Altitude and configuration of the 1980 water table in the High Plains regional aquifer, northwestern Oklahoma
The High Plains aquifer in Oklahoma is part of a regional aquifer system extending from South Dakota on the north through Wyoming, Colorado Nebraska Kansas, and Oklahoma to Texas and New Mexico on the south (index map) . The principal aquifer, the Ogallala Formation of Tertiary age, is hydraulically connected with other unconsolidated . deposits, principally of Quaternary age . Alluvium and terrace deposits in hydrologic continuity with the Qgallala are included in the High Plains aquifer in Oklahoma. Parts of the underlying bedrock also are hydraulically connected with the Ogallala. The High Plains aquifer in Oklahoma has been eroded on the west, exposing underlying rocks of Cretaceous age, and on the east, exposing rocks of Permian age.
During 1978, the U.S. Geological Survey began a 5-year study of the High Plains regional aquifer system to provide hydrologic information for evaluation of the effects of long-term development of the aquifer and to develop computer models for prediction of aquifer response to alternative changes in ground-water management (Weeks, 1978). This report is one of a series presenting hydrologic information of the High Plains aquifer in Oklahoma.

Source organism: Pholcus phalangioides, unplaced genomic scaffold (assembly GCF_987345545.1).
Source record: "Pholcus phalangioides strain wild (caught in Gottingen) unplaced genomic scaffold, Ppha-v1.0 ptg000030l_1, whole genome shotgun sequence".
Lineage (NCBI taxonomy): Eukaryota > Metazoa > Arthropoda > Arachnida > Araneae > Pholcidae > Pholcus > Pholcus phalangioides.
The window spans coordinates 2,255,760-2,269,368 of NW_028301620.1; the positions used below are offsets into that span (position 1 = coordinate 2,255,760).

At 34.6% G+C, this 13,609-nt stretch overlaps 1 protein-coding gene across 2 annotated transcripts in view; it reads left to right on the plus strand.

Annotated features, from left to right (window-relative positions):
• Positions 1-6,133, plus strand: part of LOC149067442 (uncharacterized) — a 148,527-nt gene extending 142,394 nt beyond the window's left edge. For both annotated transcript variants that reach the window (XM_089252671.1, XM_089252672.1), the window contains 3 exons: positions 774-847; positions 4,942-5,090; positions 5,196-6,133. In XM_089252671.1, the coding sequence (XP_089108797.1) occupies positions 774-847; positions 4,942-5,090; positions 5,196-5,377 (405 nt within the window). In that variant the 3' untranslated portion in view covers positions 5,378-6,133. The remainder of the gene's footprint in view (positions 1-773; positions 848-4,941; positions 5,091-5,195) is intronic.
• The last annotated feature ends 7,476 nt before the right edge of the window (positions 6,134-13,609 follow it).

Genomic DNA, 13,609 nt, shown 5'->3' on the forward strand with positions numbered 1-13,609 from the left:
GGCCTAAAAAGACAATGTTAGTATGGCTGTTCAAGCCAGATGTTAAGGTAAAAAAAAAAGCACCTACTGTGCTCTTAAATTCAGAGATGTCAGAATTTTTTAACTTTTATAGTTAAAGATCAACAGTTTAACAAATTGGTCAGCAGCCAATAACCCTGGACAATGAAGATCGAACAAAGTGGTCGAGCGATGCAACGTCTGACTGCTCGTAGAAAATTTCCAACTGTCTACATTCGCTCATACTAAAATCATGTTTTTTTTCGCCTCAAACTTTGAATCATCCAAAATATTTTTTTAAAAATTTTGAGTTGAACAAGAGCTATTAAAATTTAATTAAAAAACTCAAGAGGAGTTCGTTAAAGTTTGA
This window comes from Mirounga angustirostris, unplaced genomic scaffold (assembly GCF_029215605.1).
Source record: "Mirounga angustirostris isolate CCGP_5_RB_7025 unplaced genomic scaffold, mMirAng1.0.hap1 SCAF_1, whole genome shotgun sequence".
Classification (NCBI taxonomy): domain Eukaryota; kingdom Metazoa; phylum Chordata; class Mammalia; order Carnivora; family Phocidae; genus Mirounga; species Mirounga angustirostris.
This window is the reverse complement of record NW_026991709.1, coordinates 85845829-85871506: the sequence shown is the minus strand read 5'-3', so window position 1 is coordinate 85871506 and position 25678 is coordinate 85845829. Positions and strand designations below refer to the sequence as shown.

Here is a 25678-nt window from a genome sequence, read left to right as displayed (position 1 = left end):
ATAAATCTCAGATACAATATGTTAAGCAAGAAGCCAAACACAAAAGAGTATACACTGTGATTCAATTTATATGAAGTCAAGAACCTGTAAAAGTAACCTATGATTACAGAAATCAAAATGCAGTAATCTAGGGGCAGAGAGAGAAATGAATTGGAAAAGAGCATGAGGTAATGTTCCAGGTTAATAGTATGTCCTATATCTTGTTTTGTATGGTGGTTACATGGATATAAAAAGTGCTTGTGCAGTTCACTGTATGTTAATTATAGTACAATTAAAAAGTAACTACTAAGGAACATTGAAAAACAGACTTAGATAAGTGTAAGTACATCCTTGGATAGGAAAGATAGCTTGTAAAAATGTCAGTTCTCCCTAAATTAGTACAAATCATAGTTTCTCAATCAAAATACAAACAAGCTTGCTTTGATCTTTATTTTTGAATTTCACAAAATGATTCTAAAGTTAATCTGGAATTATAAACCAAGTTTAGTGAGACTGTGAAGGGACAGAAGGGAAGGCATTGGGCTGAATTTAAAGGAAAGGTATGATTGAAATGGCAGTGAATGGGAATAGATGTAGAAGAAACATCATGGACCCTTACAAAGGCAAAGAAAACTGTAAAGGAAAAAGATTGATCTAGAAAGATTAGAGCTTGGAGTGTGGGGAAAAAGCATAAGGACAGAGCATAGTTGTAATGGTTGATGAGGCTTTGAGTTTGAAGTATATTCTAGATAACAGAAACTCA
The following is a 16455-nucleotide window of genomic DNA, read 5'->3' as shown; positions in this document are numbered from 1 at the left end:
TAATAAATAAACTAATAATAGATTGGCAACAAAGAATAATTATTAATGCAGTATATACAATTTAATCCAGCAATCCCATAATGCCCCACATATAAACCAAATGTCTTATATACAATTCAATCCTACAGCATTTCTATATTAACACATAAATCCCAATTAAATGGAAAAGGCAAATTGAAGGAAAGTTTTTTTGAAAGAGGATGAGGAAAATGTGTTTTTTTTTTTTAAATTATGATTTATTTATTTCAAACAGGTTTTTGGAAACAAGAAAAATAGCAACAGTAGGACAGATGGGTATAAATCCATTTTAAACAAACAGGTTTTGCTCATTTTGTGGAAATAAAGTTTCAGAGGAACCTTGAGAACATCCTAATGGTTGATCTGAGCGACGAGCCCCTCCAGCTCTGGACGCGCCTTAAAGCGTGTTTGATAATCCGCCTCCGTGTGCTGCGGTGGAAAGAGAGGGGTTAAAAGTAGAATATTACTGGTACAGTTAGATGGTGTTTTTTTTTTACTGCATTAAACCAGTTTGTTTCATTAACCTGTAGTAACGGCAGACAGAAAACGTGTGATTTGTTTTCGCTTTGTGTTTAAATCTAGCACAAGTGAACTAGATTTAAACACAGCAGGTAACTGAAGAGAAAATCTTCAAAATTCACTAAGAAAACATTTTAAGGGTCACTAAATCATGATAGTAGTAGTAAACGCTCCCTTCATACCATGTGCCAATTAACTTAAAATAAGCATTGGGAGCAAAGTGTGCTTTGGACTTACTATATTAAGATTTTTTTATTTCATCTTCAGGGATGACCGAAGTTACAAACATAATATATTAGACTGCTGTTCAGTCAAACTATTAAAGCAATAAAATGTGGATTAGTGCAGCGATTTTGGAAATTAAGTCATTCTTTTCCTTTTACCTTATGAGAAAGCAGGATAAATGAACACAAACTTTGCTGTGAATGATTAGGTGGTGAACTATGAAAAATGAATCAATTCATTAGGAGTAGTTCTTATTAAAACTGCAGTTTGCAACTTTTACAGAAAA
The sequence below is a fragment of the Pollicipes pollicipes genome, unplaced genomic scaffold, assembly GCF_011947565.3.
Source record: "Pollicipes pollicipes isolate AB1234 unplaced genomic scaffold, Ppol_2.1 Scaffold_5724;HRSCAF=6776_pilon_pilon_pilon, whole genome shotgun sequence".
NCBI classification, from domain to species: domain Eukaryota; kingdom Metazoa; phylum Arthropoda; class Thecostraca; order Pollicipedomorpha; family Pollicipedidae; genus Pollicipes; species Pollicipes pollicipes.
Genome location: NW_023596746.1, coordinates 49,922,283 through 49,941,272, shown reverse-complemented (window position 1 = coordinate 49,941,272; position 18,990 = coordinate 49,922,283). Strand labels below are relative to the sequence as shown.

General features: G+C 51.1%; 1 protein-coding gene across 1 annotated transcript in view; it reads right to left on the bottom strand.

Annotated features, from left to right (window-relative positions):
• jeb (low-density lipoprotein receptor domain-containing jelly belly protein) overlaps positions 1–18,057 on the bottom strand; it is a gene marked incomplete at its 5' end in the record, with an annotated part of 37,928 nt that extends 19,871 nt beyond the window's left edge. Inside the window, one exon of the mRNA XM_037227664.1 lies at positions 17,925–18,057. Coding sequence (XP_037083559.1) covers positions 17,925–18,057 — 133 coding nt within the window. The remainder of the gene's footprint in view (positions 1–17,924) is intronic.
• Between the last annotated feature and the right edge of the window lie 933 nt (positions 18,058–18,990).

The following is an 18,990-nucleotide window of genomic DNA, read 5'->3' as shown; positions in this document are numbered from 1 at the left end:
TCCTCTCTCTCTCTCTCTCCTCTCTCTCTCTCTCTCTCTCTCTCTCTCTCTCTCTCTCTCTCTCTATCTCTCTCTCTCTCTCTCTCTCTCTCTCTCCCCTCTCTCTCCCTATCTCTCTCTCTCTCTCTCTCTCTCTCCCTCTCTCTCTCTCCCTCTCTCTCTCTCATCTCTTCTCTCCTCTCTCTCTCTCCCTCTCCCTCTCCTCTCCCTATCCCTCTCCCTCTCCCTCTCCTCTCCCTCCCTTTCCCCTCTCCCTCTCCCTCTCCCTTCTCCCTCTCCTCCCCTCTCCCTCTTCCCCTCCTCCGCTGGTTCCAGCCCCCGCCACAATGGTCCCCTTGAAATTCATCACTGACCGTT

The altitude and configuration of the water table are shown for the eastern area, consisting of Harper, Ellis, Woodward, Dewey, and Roger Mills Counties (sheet 1), and for the Panhandle area, consisting of Cimarron, Texas, and Beaver Counties (sheet 2). Water levels were measured in January, February, and March 1980 by the Oklahoma Water Resources Board.
|USGS Numbered Series
|Altitude and configuration of the 1980 water table in the High Plains regional aquifer, northwestern Oklahoma
|U.S. Geological Survey
|2 maps: 24.34 x 35.54 inches and 46.69 x 18.13 inches
|High Plains regional aquifer
|Google Analytic Metrics